The book has a lot of point-of-view characters. In addition to Hal and Wynne, there’s Arthur Kellic, the lead detective who has no other suspects than Hal, various other characters, such as a young hacker and the real bomber who considers himself a scientist.

I really liked most of the characters and the new technology is intriguing. As we’ve seen, new tech can bring about quite a lot of change. The possibility of recording people’s emotions can be a huge change and it’s explored through various characters.

The pace isn’t particularily fast at first but starts to build up.

I recieved a review copy in exchange for an honest review.

I’ve participated in the New Author challenge a couple of times but not last year, when I wanted to read more of my favorite authors. However, last year I read quite a lot of short story collections which had new authors, so this year I’m joining New Author Challenge 2015.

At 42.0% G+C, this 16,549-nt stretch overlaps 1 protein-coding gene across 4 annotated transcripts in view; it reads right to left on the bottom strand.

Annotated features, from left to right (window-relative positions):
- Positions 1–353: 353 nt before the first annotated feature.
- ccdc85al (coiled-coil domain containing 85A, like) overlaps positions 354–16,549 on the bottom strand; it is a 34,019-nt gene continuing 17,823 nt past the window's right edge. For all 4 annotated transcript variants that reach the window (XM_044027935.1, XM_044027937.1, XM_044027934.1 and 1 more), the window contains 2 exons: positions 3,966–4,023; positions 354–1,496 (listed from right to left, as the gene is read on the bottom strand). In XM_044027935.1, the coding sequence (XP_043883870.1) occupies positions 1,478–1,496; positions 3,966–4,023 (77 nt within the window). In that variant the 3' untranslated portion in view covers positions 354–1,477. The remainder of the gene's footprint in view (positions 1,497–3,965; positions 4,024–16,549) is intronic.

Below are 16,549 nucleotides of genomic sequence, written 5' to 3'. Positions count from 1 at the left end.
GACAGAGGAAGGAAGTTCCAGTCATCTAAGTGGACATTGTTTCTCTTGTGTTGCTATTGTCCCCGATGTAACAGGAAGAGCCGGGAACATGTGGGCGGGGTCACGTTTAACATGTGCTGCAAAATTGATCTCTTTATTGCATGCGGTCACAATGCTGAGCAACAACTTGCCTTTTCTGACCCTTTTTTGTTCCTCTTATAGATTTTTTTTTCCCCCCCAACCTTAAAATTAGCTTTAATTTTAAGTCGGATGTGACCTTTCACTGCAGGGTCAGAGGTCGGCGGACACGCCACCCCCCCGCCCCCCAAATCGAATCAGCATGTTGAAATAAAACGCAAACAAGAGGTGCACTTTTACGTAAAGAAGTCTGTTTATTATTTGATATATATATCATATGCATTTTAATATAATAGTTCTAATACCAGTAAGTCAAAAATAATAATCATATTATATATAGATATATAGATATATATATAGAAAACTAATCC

Here are the guidelines:

The challenge will run from January 1, 2015 through December 31, 2015.
Since this is an author challenge, there is no restriction on choosing your novels. They can definitely be from other challenges. However, the authors must be new to you and, preferably from novels. Anthologies are a great way to try someone new, but only a third of your new authors can be from short stories/novellas or anthologies.
I want this to be an easy challenge, so you can pick to do either 15, 25 or 50 new authors. It all depends on how fast you read and how adventurous you want to be. If you reach your goal halfway through the year, don’t stop. Any new author you try can be added to Mr. Linky. We all want to know about your new experience.
After reading your new author, write your review and then come back here and add your link to Mr. Linky. Make sure you include your name and the author, but adding the title is completely up to you.
Bloggers or Non-Bloggers alike are welcome. You don’t have to have a site to participate. You can link up via Facebook, GoodReads or even Amazon if you’d like.